You already know that people increasingly access web content on smartphones and tablets — and phablets and watches and smatchlets. (Okay, smart watch browsers are still in their infancy, and smatchlets is just a fictional portmanteau of smart, watch, and tablet . . . but just you wait!)
What you — or more likely your clients — may not know is that these changes in web browsing behavior have also changed some of the conventional wisdom about web design. You no longer need to cram all the content that you want website visitors to see above the fold.
(For the uninitiated, above the fold refers to the point where a monitor cuts off a web page and visitors need to scroll in order to see more. The term was adapted from the newspaper industry: A newspaper’s fold cuts off the bottom half of the front page.)
These days, users aren’t afraid to scroll. (That’s one of the newer mantras in web design and content organization.) Mobile screens simply don’t hold that much content. Or if they did, the content would have to be so small, you’d have to squint to read it.
On desktop computers, scroll wheels, trackpad gestures, and Apple’s Magic Mouse all make scrolling much easier than it used to be, when your only options were clicking a browser’s scroll bar or using the keyboard’s Page Up and Page Down keys.
Users’ willingness to scroll means that web designers have space. Space to make content easier to understand. Space to separate and organize key areas on a web page. Space to draw attention to special features.
Technically, this space is called white space, but you can use any color you like.
The following sections take a closer look at how white space can enhance your web designs. You’ll find details that can help you use white space effectively in your designs and help you explain how white space works to clients who may be clinging to outdated principles with their newspaper ink–stained fingers.
Break website content into brain-friendly chunks
In grade school, to help you sound out words or decode their meaning, your teachers probably taught you to break long words into smaller words. Although you’ve clearly progressed beyond your humble beginnings as a young reader, this learning strategy works in all sorts of contexts, including web design.
When you break content into manageable chunks, website visitors have an easier time understanding the content — and remembering it.
In your web page designs, white space defines chunks of information and gives your audience the space to understand and remember that information.
Ideally, white space surrounds just one chunk of information at a time. However, if you have a list or group of closely related items that makes up one chunk of content, try to limit the list or group to no more than four items. (Four items is a safe bet on what a person’s working memory can hold.)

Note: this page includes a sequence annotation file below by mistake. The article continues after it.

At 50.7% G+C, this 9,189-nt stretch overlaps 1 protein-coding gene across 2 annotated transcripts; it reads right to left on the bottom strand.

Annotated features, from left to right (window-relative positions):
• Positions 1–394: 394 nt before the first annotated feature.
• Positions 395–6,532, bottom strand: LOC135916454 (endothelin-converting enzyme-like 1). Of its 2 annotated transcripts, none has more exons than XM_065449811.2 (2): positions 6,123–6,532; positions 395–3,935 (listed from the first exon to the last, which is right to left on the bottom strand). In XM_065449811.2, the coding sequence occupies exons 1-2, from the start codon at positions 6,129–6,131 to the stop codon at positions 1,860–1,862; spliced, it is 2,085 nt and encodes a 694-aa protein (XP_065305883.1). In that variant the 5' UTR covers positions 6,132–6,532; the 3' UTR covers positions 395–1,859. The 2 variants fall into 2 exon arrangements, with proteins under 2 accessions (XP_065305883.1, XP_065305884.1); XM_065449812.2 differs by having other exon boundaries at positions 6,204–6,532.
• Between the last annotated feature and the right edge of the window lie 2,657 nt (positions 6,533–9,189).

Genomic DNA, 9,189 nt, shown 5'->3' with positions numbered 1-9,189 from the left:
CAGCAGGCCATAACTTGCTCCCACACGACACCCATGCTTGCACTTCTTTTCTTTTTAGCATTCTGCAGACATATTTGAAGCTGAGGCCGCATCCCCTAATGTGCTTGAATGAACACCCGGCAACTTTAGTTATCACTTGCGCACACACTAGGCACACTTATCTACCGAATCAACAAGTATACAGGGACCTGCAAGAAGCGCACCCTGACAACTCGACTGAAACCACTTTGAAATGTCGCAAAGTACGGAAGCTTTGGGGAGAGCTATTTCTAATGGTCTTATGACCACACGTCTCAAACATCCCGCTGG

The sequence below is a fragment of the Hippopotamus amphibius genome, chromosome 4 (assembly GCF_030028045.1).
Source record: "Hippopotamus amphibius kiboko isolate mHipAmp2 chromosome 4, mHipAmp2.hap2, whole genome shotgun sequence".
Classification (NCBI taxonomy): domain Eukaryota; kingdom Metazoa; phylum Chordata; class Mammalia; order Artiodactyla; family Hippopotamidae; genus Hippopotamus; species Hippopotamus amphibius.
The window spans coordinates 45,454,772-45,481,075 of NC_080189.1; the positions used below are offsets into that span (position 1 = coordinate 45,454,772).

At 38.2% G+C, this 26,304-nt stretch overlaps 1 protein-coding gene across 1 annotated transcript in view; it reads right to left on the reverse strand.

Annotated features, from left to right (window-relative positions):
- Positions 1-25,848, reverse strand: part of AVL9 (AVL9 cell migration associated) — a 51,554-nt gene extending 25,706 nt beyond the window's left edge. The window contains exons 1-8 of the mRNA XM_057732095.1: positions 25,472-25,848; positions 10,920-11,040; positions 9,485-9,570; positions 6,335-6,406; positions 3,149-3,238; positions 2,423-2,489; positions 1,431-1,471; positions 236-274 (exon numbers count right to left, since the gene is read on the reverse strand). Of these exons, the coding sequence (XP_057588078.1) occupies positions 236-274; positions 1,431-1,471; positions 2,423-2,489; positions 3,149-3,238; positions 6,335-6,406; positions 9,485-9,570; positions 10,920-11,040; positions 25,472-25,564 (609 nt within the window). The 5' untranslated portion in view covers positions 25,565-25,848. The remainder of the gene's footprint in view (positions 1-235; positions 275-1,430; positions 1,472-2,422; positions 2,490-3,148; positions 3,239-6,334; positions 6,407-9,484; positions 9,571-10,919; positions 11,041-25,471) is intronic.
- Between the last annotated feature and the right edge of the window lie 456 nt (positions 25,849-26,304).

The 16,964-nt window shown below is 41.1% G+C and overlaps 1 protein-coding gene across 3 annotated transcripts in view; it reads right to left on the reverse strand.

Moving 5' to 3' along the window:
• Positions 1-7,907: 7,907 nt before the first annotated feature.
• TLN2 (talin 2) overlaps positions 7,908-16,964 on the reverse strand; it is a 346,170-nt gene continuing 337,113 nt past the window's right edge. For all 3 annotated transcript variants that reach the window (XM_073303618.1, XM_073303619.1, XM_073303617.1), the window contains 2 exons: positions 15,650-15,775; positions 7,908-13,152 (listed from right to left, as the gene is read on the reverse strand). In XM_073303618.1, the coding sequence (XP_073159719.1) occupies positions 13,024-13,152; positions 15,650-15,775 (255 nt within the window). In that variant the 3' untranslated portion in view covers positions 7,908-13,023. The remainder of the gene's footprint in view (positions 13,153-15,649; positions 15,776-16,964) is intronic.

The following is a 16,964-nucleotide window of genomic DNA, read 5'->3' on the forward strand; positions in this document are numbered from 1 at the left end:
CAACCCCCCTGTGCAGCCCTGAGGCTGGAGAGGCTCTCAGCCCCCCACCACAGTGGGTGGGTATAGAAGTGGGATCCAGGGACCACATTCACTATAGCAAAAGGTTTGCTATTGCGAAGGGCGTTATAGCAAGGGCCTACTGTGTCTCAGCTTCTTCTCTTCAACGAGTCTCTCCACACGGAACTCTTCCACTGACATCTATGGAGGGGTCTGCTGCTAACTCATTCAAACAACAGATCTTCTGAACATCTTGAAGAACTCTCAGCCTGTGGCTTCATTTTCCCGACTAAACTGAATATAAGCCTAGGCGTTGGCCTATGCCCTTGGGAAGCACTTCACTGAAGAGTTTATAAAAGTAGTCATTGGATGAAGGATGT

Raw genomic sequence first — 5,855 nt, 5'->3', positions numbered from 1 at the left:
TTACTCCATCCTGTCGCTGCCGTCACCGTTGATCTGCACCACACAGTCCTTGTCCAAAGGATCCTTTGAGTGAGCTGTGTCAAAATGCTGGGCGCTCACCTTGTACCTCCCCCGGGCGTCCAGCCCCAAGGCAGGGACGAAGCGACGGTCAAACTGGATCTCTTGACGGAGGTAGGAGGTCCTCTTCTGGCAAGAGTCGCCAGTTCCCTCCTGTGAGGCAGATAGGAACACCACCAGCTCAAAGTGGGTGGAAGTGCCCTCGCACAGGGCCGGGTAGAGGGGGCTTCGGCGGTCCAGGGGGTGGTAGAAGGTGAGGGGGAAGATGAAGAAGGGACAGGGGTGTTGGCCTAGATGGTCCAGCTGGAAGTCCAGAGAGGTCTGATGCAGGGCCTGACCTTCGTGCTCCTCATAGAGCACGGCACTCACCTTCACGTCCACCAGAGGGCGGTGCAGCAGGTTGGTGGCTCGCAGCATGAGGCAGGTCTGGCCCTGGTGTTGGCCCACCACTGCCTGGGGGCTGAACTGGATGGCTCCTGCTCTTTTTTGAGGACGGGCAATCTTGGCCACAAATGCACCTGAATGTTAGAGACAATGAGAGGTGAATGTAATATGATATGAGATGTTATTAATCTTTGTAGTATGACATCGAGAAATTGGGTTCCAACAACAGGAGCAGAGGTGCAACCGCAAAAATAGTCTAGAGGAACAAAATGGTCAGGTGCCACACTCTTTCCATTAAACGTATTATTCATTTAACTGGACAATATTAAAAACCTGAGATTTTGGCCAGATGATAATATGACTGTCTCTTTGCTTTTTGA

Tip: If visitors encounter content in a logical, progressive sequence, visitors are likely to connect one chunk of information to the next. Building these cognitive connections increases visitors’ ability understand and remember website content.
Define relationships between content on the page
When your design adds more white space around one page element than nearby elements, visitors intuit that the elements that are closer together are related, whereas the element separated with more white space is somehow different.
For example, extra white space can signal the following:
- One article or blog post ends, and another begins.
- An image illustrates an idea in a specific block of text.
- A web page is transitioning from the navigation and page header to content that’s specific to the page.
- A group of ads is separate from web page content.
Guide visitors through the website
White space guides a web page visitor’s eye toward where to look next. For example, if white space flanks both sides of a page element, visitors are likely to scroll down for more content.
Similarly, white space can help visitors scan the page for specific content or features. Here are a few popular page elements that might deserve extra white space so they’re easy to find:
- A business’s hours, address, and phone number
- Navigation bar
- A search box that enables visitors to search the website
- A special page or group of links that introduces new visitors to an online community or highlights a website’s most popular articles
Emphasize important areas or features
A tagline, a call to action (like a Buy or Sign Up button), a critical event update — some web page elements need to capture every visitor’s attention.
Remember: When a page element stands alone in a field of white space, visitors will see that element, whether or not they’re looking for it.
Build trust with your audience through a polished design
Website visitors trust good design.
White space gives a website an open and airy feeling, inviting visitors into a virtual space.
When a website uses white space thoughtfully, visitors also sense that the site owner cares about how well the website works for them. As you’ve learned in this article, white space enhances the user experience in the following ways:
- Visitors feel at ease taking in the content the website provides.
- Every page feels organized.
- Visitors can easily find what they need.
White space also helps a website work for its owner by highlighting areas any area the owner wants visitors to see or interact with.
As you build websites and communicate how your designs work with your clients, remember that sometimes, “the best way for a website to do something is to allow places for nothing. ”